This statement just in from Caitlin Graf, vice president of communications at The Nation:
The Nation does not support violence directed at individuals for their speech, however reprehensible that speech may be. Not everyone shares that view or interprets it in the same way, as was clear in the reaction—from left, right and center—to the video of neo-Nazi Richard Spencer getting punched in the face by a masked demonstrator. We published one article, by Natasha Lennard that reported, approvingly, on the black bloc organizing behind that incident and other actions taken at the Disrupt J20 Inauguration Day protests. We’ve since published another article, by Peter Van Buren, that condemns such tactics. Editorially, The Nation is committed to nonviolence. But it is also committed to airing differences of opinion, as well as candidly reporting on the strategies different movements choose to take at this time.
If violence against those exercising their First Amendment rights (speech, religion, etc.) can ever be condoned, why wouldn’t that also condone tearing off a woman’s hijab, or lynching someone? See how the “violence is justified” argument can work?
… Punching people is not a form of protected speech. Expressed legally in a number of ways, Supreme Court Judge Oliver Wendell Holmes stated, “The right to swing my fist ends where the other man’s nose begins.”
Free-speech protection covers all the things people want to say, from the furthest left to the furthest right. You can burn a flag, display a nude body, fill a fish tank with urine and call it art, put on a KKK uniform and march past a black church, and say whatever Richard Spencer was saying. It means I can write this article.
The First Amendment and the broader traditions of free speech are there to protect the most challenging awful mean terrible hateful racist sexist anti-American garbage people can spew out. The protections are not there to cover the easy stuff most people agree with (though they do). That is the whole point.
I’m glad that The Nation published the Van Buren article, but that doesn’t let them off the hook morally. I have no problem at all with the magazine publishing a report from someone embedded inside the antifas, describing what they do and what they thought about what they were doing. But that’s not what Lennard’s piece did. It explicitly said that their violence, including punching Richard Spencer, was a good thing that the left ought to support. The piece even included a hyperlink through which readers of The Nation could donate money to pay legal expenses for arrested antifas. That’s not “candidly reporting on the strategies different movements choose to take at this time.” That’s straight-up advocacy.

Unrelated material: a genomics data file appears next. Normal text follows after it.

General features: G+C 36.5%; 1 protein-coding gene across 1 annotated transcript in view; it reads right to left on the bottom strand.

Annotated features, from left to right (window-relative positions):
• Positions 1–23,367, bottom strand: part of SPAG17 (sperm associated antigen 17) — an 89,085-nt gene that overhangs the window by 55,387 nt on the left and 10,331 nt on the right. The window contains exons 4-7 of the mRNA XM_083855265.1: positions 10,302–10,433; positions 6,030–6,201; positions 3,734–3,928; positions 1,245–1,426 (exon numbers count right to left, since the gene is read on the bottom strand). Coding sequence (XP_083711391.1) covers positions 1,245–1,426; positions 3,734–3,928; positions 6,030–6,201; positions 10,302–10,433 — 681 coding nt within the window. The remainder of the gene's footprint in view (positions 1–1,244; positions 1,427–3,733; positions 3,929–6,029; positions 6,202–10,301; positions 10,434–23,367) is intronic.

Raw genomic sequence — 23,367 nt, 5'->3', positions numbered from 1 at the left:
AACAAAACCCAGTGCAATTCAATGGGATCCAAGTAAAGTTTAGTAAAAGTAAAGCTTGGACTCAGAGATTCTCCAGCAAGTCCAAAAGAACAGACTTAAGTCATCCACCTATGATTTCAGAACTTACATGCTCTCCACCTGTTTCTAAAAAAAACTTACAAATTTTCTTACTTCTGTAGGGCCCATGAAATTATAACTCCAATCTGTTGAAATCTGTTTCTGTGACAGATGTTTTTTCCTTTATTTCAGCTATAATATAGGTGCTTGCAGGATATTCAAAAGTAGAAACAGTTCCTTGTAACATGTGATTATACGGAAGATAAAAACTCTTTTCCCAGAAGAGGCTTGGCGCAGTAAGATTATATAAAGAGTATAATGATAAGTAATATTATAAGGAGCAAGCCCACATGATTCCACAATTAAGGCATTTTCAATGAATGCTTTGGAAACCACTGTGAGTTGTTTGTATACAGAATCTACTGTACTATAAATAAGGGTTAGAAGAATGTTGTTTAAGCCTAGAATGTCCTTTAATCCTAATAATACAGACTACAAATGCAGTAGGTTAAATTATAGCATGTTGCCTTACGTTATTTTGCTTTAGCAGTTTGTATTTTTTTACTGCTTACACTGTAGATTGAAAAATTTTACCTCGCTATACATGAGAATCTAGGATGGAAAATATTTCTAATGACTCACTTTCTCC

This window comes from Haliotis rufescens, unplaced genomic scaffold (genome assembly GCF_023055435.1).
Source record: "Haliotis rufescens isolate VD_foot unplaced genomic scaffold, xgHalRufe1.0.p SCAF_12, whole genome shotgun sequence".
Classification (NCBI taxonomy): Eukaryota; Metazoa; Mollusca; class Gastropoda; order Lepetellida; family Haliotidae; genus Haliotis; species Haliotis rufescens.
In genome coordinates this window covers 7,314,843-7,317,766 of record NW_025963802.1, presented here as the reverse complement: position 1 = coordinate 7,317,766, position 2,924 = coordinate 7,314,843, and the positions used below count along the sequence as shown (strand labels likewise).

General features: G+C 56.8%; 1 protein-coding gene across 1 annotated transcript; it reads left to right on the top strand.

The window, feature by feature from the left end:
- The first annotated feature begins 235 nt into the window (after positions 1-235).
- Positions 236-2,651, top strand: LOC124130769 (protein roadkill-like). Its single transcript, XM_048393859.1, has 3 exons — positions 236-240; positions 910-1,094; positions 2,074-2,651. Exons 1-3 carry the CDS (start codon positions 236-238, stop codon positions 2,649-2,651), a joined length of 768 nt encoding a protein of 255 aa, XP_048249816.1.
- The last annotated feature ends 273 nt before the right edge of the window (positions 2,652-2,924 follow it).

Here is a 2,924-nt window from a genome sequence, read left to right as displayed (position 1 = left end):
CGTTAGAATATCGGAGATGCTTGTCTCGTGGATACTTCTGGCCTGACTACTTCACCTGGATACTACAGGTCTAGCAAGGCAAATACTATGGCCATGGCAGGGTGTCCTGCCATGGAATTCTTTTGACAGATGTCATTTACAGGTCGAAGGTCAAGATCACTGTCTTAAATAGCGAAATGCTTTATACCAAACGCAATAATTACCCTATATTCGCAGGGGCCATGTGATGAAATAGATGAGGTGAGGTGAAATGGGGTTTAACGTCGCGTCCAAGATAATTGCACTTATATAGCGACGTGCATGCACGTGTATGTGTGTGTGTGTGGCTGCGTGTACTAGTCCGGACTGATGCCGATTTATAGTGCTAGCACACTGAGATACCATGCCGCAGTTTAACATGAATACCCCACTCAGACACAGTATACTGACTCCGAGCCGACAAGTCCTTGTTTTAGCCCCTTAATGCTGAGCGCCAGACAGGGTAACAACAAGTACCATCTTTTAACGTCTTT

Besides, there are times when it’s irresponsible for a publication to air two sides of a controversy. Would The Nation be comfortable publishing an essay from an ISIS operative, reveling in the aesthetic beauty of mowing infidels down with an automatic weapon? Of course it would never do such a thing, not even for the sake of “airing differences of opinion” (“Some people believe it is wrong to go into gay bars and massacre patrons, but other disagree: you decide.”)
Of course punching somebody and burning cars on the street is not the same thing as murdering others. That’s not the point. The point is that if a magazine chooses to publish an opinion, even one with which its editors disagree, that act implicitly legitimizes the opinion as within the realm of acceptable discourse. Lennard’s piece — which, as of this writing, is No. 2 on the magazine’s most read list (Van Buren’s in No. 5) — concludes like this:
One broken window, or a hundred, is not victory. But nor is over half a million people rallying on the National Mall. Both gain potency only if they are perceived as a threat by those in and around power. And neither action will appear threatening unless followed up again and again with unrelenting force, in a multitude of directions. You don’t have to choose between pink hat and black mask; each of us can wear both. You don’t have to fight neo-Nazis in the street, but you should support those who do.
That’s exactly what The Nation did by publishing Lennard’s piece, and allowing her to put a hyperlink to the fundraising page for imprisoned antifas (in the original, the words “you should support those who do” are hyperlinked). Reportage is fine, even necessary. But the taboo against using violence to solve domestic political disputes is an extremely important one for all people — left, right, and center — to defend.